I have used counters where any frequency below 50 Hz the period mode and DC coupling was suggested. You need to do some basic reading on frequency counters and how they work, then make a list like I suggested earlier listing features you want/ need and nice to have. You have mentioned RF, Audio and now milli-hertz? So you want a counter to measure DC to light with any wave shape? Nobody can help you or make suggestions unless you can at least provide the basics of what you want the counter to do and its basic applications you have in mind.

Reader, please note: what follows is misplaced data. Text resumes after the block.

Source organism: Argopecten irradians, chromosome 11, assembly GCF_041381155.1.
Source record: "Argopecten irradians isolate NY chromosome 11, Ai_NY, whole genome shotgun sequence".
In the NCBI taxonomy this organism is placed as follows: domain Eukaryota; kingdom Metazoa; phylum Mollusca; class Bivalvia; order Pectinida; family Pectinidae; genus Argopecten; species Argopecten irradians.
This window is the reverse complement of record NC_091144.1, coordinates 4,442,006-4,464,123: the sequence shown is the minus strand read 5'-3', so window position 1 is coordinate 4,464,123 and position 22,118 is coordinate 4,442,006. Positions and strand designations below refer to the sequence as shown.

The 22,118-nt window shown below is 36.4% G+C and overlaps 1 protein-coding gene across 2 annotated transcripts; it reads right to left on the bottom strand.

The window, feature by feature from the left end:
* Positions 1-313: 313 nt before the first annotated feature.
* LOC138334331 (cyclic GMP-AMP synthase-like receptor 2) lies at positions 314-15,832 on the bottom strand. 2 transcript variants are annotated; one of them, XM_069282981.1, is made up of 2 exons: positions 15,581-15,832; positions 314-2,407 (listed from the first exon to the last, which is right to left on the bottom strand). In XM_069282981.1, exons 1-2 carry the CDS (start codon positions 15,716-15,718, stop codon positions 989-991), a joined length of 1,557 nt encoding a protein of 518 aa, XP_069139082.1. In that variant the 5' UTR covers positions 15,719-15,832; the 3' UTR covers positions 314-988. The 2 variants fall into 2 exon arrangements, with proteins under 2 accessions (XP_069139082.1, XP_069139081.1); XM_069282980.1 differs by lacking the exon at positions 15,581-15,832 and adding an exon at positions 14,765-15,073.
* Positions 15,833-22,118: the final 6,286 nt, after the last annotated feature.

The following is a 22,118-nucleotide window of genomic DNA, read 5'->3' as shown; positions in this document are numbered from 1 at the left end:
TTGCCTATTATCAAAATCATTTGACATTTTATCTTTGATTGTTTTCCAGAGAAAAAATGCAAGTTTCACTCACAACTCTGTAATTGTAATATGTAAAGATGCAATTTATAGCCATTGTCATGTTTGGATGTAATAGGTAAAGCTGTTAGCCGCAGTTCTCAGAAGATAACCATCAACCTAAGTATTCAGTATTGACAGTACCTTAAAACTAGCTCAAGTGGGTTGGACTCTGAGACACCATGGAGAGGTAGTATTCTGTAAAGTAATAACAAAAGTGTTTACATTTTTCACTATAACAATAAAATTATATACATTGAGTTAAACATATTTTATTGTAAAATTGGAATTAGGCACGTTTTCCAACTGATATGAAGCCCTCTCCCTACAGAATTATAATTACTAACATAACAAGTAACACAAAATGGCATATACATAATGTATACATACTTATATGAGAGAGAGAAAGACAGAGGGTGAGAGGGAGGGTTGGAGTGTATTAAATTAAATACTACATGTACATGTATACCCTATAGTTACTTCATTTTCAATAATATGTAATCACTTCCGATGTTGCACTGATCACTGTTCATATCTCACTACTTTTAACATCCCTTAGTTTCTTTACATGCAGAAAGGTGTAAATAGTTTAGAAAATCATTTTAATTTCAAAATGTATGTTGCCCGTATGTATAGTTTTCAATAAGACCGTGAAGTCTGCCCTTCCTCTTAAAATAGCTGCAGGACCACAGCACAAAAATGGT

Ron
     
  11. eetech00

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    Chill out Ron...:D

    I only made the statement you quoted.
    I don't know about all that other stuff...:confused:

    But yes...I want to use a counter (instead of a stopwatch) to read the period of....say...a...15 second astable timer.
    I've seen a few counters with a lower frequency range of 0.01 Hz

    eT
     
  12. nsaspook

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  13. Reloadron

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    OK, I took a chill pill with my morning meds. :)